The following is part 1 of a debate on corporate election as found in Ephesians 1:4. The debate was held on Facebook in July 2018. My opponent for this debate was Aaron Vriesman, who graciously provided the Reformed view, while I presented the corporate view. I have not recorded his argument since I do not have his permission, but you can find it on Facebook.
Part 1 – Introduction – Berakah
It is my intention to argue that it is corporate election that we find in Ephesians 1, that Christ is God’s elect, and that it is only when we are “in Christ” that we are declared the “elect.” Corporate election is a subset of the view that election is conditional through faith, but argues that election is inherited from Christ when one is in Christ. I define election as God’s covenantal choosing for a relationship with God, a relationship that leads to salvation.
I want to begin by stepping back and looking at the broader picture of Ephesians 1 and how it relates to the rest of Ephesians. From there, I will address key verses and terms that concern this topic. I am taking this approach because context always determines the meaning of terms. Hence, if we deal specifically with just words or phrases, we will miss the meaning that Paul is trying to convey.
“Blessed be the God and Father of our Lord Jesus Christ, who has blessed us in Christ with every spiritual blessing in the heavenly places, …” (Eph. 1:3 ESV)
In most of Paul’s letters we have an introduction, with a greeting and then a statement that provides the purpose for writing the letter. In Ephesians, following his greeting in Ephesians 1:1-2, we encounter something unique in this letter – a Jewish berakah, running from 1:3 to 1:14, a praise hymn to God the Father for what he has done. The Jewish character of a barakah is well attested in the Jewish Scriptures (1 Kings 8:15, 56; Psalms 41-12, 72:18, 19), in other Jewish literature such as what we find at Qumran (e.g., 1QS 11.15; 1QH 5.20; 10.14; 11.27, 29, 32, 33; 16.8), in the New Testament (Luke 1:68-75), and in rabbinic Judaism (Barukh Attah Adonai Eloheinu Melekh ha-Olam; “Blessed art Thou, O Lord our God, King of the Universe”).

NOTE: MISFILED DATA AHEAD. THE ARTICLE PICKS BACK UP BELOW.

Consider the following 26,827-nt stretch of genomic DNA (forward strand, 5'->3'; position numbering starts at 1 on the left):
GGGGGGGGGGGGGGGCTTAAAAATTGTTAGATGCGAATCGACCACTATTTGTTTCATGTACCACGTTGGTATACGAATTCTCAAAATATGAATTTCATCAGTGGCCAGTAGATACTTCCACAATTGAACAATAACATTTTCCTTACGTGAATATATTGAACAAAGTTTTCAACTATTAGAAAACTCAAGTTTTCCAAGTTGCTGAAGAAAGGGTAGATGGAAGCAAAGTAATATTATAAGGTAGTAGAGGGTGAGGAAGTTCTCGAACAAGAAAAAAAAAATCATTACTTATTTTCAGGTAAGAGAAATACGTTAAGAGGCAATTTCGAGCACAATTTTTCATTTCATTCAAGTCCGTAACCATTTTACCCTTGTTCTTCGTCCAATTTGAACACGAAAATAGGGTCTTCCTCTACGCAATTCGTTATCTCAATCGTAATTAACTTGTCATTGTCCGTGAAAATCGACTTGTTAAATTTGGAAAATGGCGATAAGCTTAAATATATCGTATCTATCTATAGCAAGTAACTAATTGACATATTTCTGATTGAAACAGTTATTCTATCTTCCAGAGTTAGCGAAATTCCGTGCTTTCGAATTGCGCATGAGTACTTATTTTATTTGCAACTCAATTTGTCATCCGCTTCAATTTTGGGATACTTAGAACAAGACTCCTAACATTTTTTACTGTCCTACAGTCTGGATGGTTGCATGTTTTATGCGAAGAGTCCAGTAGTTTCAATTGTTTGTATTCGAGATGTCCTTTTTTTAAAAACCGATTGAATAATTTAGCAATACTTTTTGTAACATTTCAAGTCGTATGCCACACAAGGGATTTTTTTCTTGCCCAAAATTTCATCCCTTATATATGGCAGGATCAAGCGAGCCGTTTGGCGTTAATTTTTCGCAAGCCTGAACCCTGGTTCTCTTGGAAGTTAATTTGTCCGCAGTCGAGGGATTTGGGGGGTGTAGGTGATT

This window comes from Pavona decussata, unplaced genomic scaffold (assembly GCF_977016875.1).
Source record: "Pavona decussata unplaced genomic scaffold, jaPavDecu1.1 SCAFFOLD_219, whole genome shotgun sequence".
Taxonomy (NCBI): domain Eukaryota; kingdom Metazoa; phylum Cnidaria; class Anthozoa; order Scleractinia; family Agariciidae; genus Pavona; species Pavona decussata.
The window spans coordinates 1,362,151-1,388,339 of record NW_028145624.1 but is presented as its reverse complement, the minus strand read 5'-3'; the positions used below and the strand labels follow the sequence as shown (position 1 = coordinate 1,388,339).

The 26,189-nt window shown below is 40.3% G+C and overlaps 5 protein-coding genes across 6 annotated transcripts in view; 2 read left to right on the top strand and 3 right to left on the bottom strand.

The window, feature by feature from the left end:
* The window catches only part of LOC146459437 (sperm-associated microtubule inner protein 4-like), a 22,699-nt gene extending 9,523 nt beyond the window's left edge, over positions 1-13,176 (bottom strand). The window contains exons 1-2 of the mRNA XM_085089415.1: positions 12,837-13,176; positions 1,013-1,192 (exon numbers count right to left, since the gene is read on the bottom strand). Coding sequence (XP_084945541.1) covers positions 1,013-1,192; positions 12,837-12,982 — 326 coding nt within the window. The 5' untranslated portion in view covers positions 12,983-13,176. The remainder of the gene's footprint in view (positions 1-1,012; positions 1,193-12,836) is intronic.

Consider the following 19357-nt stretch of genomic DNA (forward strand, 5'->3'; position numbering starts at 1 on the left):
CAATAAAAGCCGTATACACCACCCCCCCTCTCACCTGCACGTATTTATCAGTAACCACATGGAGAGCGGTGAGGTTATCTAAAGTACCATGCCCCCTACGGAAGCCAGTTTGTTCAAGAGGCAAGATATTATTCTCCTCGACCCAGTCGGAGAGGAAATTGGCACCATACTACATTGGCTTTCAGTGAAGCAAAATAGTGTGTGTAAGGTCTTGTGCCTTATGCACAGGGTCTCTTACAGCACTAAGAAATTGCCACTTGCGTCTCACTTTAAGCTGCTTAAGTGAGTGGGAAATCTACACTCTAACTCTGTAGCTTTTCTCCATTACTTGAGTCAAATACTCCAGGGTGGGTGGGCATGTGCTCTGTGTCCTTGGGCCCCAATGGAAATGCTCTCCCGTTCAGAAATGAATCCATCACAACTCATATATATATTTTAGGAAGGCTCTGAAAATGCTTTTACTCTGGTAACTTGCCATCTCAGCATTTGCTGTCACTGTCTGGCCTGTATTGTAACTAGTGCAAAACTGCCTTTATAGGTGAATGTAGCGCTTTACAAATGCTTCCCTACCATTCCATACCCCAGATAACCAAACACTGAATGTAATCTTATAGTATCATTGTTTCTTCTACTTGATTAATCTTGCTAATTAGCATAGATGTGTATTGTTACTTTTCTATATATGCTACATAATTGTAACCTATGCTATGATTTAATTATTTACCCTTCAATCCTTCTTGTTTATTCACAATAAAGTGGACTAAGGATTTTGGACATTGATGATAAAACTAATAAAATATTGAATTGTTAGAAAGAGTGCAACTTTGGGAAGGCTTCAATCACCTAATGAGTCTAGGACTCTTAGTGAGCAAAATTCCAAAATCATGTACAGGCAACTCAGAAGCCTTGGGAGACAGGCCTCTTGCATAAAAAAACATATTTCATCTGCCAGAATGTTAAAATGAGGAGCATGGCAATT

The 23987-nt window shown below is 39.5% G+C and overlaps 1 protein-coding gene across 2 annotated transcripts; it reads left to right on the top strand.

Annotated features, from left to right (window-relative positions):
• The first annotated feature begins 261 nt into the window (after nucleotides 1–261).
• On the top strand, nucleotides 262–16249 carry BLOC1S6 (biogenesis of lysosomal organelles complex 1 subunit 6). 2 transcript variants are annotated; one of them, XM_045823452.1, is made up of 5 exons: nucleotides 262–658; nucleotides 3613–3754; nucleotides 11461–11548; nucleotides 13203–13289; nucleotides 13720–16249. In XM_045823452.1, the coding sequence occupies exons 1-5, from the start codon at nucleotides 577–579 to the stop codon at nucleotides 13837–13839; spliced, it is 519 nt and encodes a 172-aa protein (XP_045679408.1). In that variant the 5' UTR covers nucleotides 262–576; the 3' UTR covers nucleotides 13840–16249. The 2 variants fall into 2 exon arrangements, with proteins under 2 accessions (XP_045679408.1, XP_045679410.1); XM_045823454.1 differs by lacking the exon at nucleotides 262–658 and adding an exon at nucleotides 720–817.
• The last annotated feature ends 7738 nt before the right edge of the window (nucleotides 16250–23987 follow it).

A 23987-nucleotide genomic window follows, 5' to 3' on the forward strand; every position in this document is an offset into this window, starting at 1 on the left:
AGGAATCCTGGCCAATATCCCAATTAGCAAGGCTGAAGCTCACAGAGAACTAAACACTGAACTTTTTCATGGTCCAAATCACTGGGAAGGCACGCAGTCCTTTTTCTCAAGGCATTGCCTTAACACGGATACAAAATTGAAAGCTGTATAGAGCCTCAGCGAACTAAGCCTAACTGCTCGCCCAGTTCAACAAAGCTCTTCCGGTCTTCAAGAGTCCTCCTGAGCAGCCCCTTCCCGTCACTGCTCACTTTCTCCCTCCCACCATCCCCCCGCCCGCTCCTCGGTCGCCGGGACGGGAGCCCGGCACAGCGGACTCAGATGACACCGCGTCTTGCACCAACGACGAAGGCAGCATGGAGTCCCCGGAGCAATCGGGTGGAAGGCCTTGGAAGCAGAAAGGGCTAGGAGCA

Throughout Ephesians, Paul builds on this praise hymn, allowing us to understand the purpose of his use of this hymn as his introduction to his letter.
In the first 12 verses of this barakah, there is a repetition throughout this praise that what God has done for “us” has been done “in Christ,” “in him,” “through Jesus Christ,” and in the Beloved.” These phrases (or their equivalent) are mentioned 10 times in the barakah. That is, everything that God is doing is centered on the Messiah – Jesus. Paul’s focus is that the blessings we receive are found in a person, Jesus Christ. These blessings are drawn from Jewish Scriptures and Paul elaborates on many of them later in Ephesians.
For example, to be “holy and blameless” (1:4) is not only found in the design of humanity at creation (the image and likeness of God), but also in the covenant with Israel (Deuteronomy 7:6-8) where Israel’s character is to be “holy to the Lord your God.” Paul recapitulates this later in Ephesians 5:25-27 where Paul used the same language about what Christ’s sacrifice has done for the church (the ekklesia or “assembly”) “that she might be holy and without blemish” (5:27). Here, Paul is viewing the church collectively, as the community in Christ. That is, it is the group that is in view, and in Ephesians 1:4 the plural indicates a group as well.